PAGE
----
EA has announced plans to stop selling FIFA Points in Belgium following government pressure over loot boxes.
In FIFA Ultimate Team, you can spend real world money on FIFA Points, which can then be used to buy card packs.
In September 2018, the Belgian government, which had declared loot boxes to be a form of gambling because players don’t know exactly which items a box may contain when buying one, launched a criminal investigation into EA after the publisher refused to modify FIFA’s randomised card pack loot boxes in order to comply with the country’s gambling laws.
Belgium’s Gaming Commission determined loot boxes found in FIFA 18, Overwatch and Counter-Strike: Global Offensive were an “illegal game of chance”, and thus subject to Belgian gambling laws.
Following the ruling, Blizzard, Valve and 2K Games all elected to disable loot boxes in their games in Belgium. EA, however, had done nothing – until now.
“After further discussions with the Belgian authorities, we have decided to stop offering FIFA Points for sale in Belgium,” EA said.
This change will come into effect by 31st January, which means from then players in Belgium will not be able to buy points to buy FUT packs. They’ll still be able to play Ultimate Team and use their existing players, and they’ll still be able to obtain FUT packs with FUT Coins, the virtual currency you earn through playing the game. But they will no longer be able to pay to get ahead.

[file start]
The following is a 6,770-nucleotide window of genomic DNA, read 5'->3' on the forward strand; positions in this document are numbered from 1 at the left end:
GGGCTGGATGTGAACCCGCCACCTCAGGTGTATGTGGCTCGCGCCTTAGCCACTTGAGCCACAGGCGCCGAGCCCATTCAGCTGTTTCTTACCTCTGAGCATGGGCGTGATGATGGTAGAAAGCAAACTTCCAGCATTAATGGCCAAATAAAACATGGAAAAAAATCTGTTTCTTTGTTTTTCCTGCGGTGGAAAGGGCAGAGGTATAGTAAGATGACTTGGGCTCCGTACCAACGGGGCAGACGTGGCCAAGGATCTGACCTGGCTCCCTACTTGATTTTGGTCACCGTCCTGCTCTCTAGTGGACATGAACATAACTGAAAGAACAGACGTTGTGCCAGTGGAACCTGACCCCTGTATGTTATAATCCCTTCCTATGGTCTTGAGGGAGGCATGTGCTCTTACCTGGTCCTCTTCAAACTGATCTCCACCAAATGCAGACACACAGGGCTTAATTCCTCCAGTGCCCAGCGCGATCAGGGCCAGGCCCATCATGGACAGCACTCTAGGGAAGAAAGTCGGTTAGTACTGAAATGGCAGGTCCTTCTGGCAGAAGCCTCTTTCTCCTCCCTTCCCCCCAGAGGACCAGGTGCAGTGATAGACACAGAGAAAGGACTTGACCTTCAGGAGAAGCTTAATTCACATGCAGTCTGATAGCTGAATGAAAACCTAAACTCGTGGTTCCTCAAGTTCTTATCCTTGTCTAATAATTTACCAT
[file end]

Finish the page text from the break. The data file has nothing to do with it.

“We apologise to our players in Belgium for any inconvenience caused by this change,” EA said.
Last year, EA came out strongly in saying it didn’t believe loot boxes were a form of gambling. In April it said its game were “developed and implemented ethically and lawfully around the world” and it did not agree its games could “be considered as any form of gambling.” This, EA CEO Andrew Wilson said in May, was because “players always receive a specified number of items in each pack” and because it doesn’t “provide or authorise any way to cash out or sell items or virtual currency for real money”.
However, as Eurogamer has reported, when it comes to FIFA, you can most definitely cash out.
For FIFA 19, EA added FUT card pack probabilities for the first time. This system tells you the percentage chance you have of obtaining a card of a certain quality from a pack (for some cards, the percentage chance is shockingly low). This was seen as an attempt to add transparency to Ultimate Team, which makes a billion dollars a year for EA.
In its statement issued today, EA restated its belief that loot boxes are not a form of gambling. Belgium isn’t FIFA’s biggest market, of course (and EA insists the change will not impact its financial performance), but you can tell from the wording EA isn’t happy about the situation.
“We seek to bring choice, fairness, value and fun to our players in all our games,” EA said. “In addition to providing players options in how they play, we include pack probabilities in our games for the transparency players want to make informed content choices. While we are taking this action, we do not agree with Belgian authorities’ interpretation of the law, and we will continue to seek more clarity on the matter as we go forward. The impact of this change to FIFA Ultimate Team in Belgium is not material to our financial performance.”
Video game publishers are coming under increasing scrutiny over loot boxes, not just from governments but also player communities. In the UK, the Gambling Commission has so far said it does not believe loot boxes are gambling, but just last week the government asked for views on a raft of subjects around video games, including the links between gaming and gambling.